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(how to tell the biblical story in a way that makes a difference)

Narrative substitutionary atonement in Luke: Jesus and the sins of Barabbas

Last night I went to hear Steve Walton’s inaugural professorial lecture at St Mary’s University. The lecture was entitled “Doing Theology Lukewise: Luke as theologian and storyteller”. It was a straightforward demonstration of the theological depth of Luke’s narrative art. It was lucid, engaging, and I enjoyed it immensely.

One of the main points that Steve wanted to make was that, contrary to popular opinion, Luke has an atonement theology—it’s just that he constructs it narratively rather than as a matter of explicit theological assertion.

10 Mar 2017

Perhaps a bit more clarification is needed. I argued in the last piece on Hebrews that there is no deep metaphysical magic involved in what is said about atonement in the letter.

It is the resurrection that changes everything. This was a continuation of a couple of other posts setting out a “pragmatic...

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9 Mar 2017

I started looking at Hebrews 10 in order to reply to a comment from Chris Wooldridge, who cited the chapter as an example of how Jesus’ death is treated not only as a historical event but also as a theological or metaphysical event.

But you quickly discover that Hebrews 10 is part of a long, dense,...

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3 Mar 2017

In his excellent essay on mystical transformation in Philo and Paul, Volker Rabens says of 2 Corinthians 3:18: “Many who have tried to grasp the nuances of Paul’s argument in this passage have at times felt that they themselves have a veil over their minds” (297-98). A.T. Hanson called it...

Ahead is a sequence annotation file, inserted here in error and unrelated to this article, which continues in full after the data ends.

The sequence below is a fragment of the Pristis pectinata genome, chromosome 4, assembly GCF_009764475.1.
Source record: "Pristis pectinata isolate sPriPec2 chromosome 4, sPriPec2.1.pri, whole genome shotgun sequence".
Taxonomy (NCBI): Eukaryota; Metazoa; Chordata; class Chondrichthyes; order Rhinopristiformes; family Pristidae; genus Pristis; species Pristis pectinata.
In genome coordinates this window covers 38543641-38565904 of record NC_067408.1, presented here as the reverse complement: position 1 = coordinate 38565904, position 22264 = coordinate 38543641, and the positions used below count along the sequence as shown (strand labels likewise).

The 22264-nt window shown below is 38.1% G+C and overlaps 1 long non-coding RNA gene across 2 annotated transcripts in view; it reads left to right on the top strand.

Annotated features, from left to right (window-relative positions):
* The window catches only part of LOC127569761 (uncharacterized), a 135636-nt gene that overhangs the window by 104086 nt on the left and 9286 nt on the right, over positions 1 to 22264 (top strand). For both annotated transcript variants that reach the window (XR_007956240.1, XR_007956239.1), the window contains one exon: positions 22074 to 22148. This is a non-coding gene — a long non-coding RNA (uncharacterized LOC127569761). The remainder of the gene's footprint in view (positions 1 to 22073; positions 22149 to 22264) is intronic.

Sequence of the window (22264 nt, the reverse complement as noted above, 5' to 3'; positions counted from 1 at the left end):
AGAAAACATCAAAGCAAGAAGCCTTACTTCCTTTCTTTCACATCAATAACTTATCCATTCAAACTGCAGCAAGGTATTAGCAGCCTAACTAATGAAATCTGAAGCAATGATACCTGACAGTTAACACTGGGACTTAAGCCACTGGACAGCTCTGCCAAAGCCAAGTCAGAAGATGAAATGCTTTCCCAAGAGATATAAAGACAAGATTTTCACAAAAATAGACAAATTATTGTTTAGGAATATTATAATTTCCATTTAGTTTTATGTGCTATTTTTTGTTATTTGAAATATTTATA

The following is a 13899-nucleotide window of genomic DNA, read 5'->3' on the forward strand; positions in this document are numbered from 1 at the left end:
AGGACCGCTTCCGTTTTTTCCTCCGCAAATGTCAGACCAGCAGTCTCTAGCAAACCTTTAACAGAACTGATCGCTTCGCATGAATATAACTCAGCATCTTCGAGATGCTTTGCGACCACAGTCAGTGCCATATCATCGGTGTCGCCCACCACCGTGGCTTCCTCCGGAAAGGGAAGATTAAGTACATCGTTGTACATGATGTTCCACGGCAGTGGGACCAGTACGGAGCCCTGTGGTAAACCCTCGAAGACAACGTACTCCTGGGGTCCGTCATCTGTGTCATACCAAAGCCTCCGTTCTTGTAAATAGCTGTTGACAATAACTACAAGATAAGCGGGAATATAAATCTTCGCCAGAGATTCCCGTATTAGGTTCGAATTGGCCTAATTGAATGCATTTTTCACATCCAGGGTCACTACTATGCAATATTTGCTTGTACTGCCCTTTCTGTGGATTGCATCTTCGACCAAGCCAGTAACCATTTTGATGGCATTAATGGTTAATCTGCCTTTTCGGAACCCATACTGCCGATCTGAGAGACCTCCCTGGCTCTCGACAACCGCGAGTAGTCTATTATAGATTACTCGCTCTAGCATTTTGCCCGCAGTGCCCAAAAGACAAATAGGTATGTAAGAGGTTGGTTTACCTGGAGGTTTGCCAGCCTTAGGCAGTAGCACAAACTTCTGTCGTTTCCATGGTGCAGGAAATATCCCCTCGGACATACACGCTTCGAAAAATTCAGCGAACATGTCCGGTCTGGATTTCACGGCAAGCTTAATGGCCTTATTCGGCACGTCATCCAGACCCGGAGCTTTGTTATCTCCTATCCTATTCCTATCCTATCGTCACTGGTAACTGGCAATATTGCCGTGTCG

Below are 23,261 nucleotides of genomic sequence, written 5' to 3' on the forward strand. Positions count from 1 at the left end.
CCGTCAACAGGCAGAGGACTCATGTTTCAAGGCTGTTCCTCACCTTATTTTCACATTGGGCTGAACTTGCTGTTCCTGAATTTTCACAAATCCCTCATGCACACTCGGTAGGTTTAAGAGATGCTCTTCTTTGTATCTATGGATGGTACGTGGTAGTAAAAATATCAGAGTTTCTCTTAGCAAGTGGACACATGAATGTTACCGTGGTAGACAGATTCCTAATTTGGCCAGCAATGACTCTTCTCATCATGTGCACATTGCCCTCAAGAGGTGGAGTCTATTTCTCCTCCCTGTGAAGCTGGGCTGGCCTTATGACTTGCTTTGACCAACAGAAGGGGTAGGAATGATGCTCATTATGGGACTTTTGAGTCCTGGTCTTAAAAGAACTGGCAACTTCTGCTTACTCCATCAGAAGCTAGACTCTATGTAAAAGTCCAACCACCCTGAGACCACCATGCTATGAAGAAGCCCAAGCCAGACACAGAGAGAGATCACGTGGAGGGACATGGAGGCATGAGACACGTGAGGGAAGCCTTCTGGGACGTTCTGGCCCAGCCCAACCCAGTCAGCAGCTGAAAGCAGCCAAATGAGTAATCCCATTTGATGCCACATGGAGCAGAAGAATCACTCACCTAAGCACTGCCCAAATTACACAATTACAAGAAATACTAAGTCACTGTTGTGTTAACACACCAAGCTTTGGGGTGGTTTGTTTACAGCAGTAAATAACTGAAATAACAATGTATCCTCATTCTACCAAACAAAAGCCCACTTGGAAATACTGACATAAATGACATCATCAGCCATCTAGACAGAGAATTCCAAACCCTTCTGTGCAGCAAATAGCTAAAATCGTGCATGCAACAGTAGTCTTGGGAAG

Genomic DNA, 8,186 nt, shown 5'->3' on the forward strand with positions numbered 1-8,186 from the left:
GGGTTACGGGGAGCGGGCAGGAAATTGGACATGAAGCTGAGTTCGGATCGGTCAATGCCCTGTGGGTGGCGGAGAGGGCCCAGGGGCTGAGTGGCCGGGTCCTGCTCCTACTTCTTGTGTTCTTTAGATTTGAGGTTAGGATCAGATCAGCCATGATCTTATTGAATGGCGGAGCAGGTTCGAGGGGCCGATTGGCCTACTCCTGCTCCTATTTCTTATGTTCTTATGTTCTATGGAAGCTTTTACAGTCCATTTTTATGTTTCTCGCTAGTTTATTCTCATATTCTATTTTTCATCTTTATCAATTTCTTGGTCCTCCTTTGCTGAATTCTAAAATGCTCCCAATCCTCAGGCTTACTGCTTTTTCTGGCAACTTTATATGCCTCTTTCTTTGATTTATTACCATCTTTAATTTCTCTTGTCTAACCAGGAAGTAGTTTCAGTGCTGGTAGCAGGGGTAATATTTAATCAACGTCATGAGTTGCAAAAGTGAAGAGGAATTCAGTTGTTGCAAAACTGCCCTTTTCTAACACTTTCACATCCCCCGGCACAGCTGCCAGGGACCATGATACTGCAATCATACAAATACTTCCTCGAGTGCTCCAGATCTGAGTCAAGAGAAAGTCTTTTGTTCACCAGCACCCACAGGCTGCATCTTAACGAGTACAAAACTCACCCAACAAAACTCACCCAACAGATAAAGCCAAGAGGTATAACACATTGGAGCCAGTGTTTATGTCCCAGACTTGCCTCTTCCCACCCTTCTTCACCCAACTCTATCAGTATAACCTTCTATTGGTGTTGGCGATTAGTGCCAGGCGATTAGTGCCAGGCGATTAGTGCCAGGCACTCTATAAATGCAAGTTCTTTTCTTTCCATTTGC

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2 Mar 2017

What does Paul mean when he says: “we all, with unveiled face, beholding the glory of the Lord, are being transformed into the same image, from glory to glory” (2 Cor. 3:18)? Over the last couple of posts I have been tossed to and fro by the waves and carried about by every wind of exegesis.

Initially I...

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1 Mar 2017

In the previous piece on being transformed into the image of Christ, I included 1 Corinthians 3:18 in a wider pattern in Paul whereby conformity to the image of Christ means specifically sharing in his suffering and resurrection:

And we all, with unveiled face, beholding (or reflecting) the glory...

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1 Mar 2017

I’ve just got back from a missions conference at which the idea that believers in general and “missionaries” in particular are being—or should be—transformed into the “image of Christ” got a lot of airtime.

I can see what people are getting at. The assumption is that Jesus represents either an ideal way of...

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21 Feb 2017

The title of the previous piece (“The death of Jesus: not as difficult to understand as you might think”) was perhaps a mistake. I suspect that many people found my narrative-historical reinterpretation as baffling as the classical theories of the atonement, if not more so.

In my defence I would say that the...

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17 Feb 2017

Peter Enns has written in his characteristically provocative style about two issues in the Bible that are really important but not at all clear.

The first has to do with Israelite origins. We can be reasonably confident about the broad outline of Israelite history back to the reign of David, but earlier than...

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